Africans have flocked to Europe for years, in search of a better life and to make money they could send back home. Now, as Europe's economy struggles, many Africans are ready to pack up and head back home, where the economy is better.
In the world of Markus Will, the euro is gone and Germany is returning to the deutschmark. Though the book is fictional, it takes a scenario that is possible and plays it out to perhaps it's most shocking extreme.
South Koreans are spending money with reckless abandon, taking out loans and maxing out credit cards to pay their bills. They're doing it, usually, in hopes of improving their socioeconomic status, but economists say they may be banking on an unsteady foundation.
Italy's unemployment rate is more than 10 percent, but among the young, it's vastly worse. Perhaps 35 percent, or worse. So a growing number of young Italians, and a few others who are out-of-work, are turning to the country's organic farms, where they can learn a skill, and keep a roof over their heads and food in their stomachs.
Spain's banks are moving to get rid of homeowners who aren't paying their bills. But, at the same time, they're turning to taxpayers to give them a hand, with a multi-billion dollar bank bailout. That has Spanish activists taking to the streets in protest.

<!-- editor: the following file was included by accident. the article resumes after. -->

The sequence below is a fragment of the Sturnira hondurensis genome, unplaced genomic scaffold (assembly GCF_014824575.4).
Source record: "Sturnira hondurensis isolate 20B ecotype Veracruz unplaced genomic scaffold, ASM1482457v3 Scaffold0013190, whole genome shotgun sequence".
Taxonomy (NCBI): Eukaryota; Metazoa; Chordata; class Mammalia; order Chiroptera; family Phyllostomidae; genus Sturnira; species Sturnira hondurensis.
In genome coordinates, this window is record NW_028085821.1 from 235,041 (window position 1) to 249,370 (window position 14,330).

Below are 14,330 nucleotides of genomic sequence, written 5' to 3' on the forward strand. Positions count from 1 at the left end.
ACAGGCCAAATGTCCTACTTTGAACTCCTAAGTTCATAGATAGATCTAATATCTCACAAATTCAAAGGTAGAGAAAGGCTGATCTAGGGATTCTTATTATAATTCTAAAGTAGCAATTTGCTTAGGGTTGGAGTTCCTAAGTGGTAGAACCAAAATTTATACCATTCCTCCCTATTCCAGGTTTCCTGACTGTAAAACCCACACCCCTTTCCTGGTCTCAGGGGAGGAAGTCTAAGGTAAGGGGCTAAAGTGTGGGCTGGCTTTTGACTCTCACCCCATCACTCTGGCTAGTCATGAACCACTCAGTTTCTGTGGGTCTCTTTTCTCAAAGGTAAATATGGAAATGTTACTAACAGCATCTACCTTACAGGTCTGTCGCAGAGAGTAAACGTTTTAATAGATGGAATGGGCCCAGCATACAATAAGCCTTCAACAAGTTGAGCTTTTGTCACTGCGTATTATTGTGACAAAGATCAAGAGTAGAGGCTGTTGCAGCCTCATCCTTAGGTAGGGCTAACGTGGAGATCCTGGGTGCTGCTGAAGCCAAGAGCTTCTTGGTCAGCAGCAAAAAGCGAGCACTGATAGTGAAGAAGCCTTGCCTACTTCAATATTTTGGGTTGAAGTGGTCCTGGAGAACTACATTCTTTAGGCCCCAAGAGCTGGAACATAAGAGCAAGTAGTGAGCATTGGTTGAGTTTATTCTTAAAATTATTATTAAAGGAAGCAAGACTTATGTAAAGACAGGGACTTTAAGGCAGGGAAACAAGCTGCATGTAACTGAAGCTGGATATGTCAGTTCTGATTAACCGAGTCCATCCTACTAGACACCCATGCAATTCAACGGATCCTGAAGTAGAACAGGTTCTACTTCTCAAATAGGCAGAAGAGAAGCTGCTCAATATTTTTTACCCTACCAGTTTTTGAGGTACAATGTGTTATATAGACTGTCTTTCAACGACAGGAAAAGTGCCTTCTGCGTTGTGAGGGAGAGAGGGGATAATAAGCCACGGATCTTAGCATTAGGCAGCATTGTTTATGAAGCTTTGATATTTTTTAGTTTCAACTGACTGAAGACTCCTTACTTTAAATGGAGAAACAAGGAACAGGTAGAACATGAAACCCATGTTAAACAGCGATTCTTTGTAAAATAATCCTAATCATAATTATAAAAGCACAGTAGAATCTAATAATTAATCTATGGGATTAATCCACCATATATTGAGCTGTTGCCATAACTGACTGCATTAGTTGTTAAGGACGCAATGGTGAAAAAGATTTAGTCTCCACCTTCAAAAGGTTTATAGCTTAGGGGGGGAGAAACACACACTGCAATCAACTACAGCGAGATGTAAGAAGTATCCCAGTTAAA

Billionaire American casino magnate Sheldon Adelson has a plan to jumpstart Spain's slow economy: Vegas. No, he's not taking the national fortune to the craps table -- he wants to build a Vegas-style resort in Madrid. He says it will draw 10 million people per year.
The Federal Reserve's Open Market Committee is hoping to cut unemployment by injecting more capital into the economy. This is third attempt by the Fed board to stimulate the economy and get people working again.
India's agricultural sector, which employs about half of the country's population, depends on the annual monsoon rains for its very existence. Without it, the crops won't grow, people won't eat, won't have money -- won't survive.
Residents of the Palestinian West Bank are restless after a series of moves have dramatically raised their cost of living while wages are not being paid. Several protests have been held, leading Palestinian leaders to promise changes.
The United States is held in high regard in Kosovo because of its role in supporting the former Serbian province's bid for independence. So, for many Kosovars, having a beefy American muscle car is a high sign of status. So much so that Kosovars living abroad, even in the U.S., often bring their cars home with them on vacation.